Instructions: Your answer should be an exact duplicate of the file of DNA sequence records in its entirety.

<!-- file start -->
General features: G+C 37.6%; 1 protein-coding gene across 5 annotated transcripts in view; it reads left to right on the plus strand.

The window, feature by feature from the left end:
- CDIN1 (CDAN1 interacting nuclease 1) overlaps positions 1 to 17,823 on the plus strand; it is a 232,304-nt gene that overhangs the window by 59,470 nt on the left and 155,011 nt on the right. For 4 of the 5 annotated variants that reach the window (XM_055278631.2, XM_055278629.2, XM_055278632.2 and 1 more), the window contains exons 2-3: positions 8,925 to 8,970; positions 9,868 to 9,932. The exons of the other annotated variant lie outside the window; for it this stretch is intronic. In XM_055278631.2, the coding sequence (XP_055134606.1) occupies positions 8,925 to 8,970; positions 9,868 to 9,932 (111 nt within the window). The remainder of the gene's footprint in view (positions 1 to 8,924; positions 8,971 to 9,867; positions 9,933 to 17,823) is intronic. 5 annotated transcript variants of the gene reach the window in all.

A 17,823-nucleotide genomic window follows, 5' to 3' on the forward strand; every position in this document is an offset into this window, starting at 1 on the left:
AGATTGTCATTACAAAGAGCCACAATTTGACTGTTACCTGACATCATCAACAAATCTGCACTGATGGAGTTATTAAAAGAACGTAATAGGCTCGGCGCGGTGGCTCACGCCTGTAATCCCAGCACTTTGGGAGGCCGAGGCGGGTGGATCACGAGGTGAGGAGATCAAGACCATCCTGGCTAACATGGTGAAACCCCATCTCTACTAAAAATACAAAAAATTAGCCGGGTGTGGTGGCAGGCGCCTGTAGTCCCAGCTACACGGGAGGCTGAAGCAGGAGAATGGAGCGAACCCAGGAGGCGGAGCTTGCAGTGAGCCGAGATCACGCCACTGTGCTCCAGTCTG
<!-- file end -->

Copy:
General features: G+C 37.6%; 1 protein-coding gene across 5 annotated transcripts in view; it reads left to right on the plus strand.

The window, feature by feature from the left end:
- CDIN1 (CDAN1 interacting nuclease 1) overlaps positions 1 to 17,823 on the plus strand; it is a 232,304-nt gene that overhangs the window by 59,470 nt on the left and 155,011 nt on the right. For 4 of the 5 annotated variants that reach the window (XM_055278631.2, XM_055278629.2, XM_055278632.2 and 1 more), the window contains exons 2-3: positions 8,925 to 8,970; positions 9,868 to 9,932. The exons of the other annotated variant lie outside the window; for it this stretch is intronic. In XM_055278631.2, the coding sequence (XP_055134606.1) occupies positions 8,925 to 8,970; positions 9,868 to 9,932 (111 nt within the window). The remainder of the gene's footprint in view (positions 1 to 8,924; positions 8,971 to 9,867; positions 9,933 to 17,823) is intronic. 5 annotated transcript variants of the gene reach the window in all.

A 17,823-nucleotide genomic window follows, 5' to 3' on the forward strand; every position in this document is an offset into this window, starting at 1 on the left:
AGATTGTCATTACAAAGAGCCACAATTTGACTGTTACCTGACATCATCAACAAATCTGCACTGATGGAGTTATTAAAAGAACGTAATAGGCTCGGCGCGGTGGCTCACGCCTGTAATCCCAGCACTTTGGGAGGCCGAGGCGGGTGGATCACGAGGTGAGGAGATCAAGACCATCCTGGCTAACATGGTGAAACCCCATCTCTACTAAAAATACAAAAAATTAGCCGGGTGTGGTGGCAGGCGCCTGTAGTCCCAGCTACACGGGAGGCTGAAGCAGGAGAATGGAGCGAACCCAGGAGGCGGAGCTTGCAGTGAGCCGAGATCACGCCACTGTGCTCCAGTCTG